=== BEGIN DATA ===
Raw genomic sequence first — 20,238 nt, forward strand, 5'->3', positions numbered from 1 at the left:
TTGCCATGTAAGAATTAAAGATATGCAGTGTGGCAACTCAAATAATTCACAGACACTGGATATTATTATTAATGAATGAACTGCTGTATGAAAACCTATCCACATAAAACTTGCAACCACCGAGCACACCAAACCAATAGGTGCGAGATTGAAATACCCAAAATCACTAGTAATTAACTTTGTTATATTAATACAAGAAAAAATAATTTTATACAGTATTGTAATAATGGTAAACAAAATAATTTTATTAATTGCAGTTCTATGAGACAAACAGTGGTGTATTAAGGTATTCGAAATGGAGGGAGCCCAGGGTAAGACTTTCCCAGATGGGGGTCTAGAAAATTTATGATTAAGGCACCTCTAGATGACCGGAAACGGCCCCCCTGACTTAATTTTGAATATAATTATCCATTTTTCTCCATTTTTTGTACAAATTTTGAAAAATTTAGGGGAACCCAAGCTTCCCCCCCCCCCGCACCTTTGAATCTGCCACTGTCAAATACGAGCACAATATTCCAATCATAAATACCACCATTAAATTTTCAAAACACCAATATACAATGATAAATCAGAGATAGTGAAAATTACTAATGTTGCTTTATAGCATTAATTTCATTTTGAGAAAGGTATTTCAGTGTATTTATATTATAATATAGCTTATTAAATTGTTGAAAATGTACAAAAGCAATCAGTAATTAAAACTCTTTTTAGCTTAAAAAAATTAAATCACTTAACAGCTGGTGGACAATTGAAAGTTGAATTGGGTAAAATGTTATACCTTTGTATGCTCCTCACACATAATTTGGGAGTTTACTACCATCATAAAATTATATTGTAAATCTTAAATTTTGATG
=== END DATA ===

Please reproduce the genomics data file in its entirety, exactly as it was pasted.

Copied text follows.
Raw genomic sequence first — 20,238 nt, forward strand, 5'->3', positions numbered from 1 at the left:
TTGCCATGTAAGAATTAAAGATATGCAGTGTGGCAACTCAAATAATTCACAGACACTGGATATTATTATTAATGAATGAACTGCTGTATGAAAACCTATCCACATAAAACTTGCAACCACCGAGCACACCAAACCAATAGGTGCGAGATTGAAATACCCAAAATCACTAGTAATTAACTTTGTTATATTAATACAAGAAAAAATAATTTTATACAGTATTGTAATAATGGTAAACAAAATAATTTTATTAATTGCAGTTCTATGAGACAAACAGTGGTGTATTAAGGTATTCGAAATGGAGGGAGCCCAGGGTAAGACTTTCCCAGATGGGGGTCTAGAAAATTTATGATTAAGGCACCTCTAGATGACCGGAAACGGCCCCCCTGACTTAATTTTGAATATAATTATCCATTTTTCTCCATTTTTTGTACAAATTTTGAAAAATTTAGGGGAACCCAAGCTTCCCCCCCCCCCGCACCTTTGAATCTGCCACTGTCAAATACGAGCACAATATTCCAATCATAAATACCACCATTAAATTTTCAAAACACCAATATACAATGATAAATCAGAGATAGTGAAAATTACTAATGTTGCTTTATAGCATTAATTTCATTTTGAGAAAGGTATTTCAGTGTATTTATATTATAATATAGCTTATTAAATTGTTGAAAATGTACAAAAGCAATCAGTAATTAAAACTCTTTTTAGCTTAAAAAAATTAAATCACTTAACAGCTGGTGGACAATTGAAAGTTGAATTGGGTAAAATGTTATACCTTTGTATGCTCCTCACACATAATTTGGGAGTTTACTACCATCATAAAATTATATTGTAAATCTTAAATTTTGATG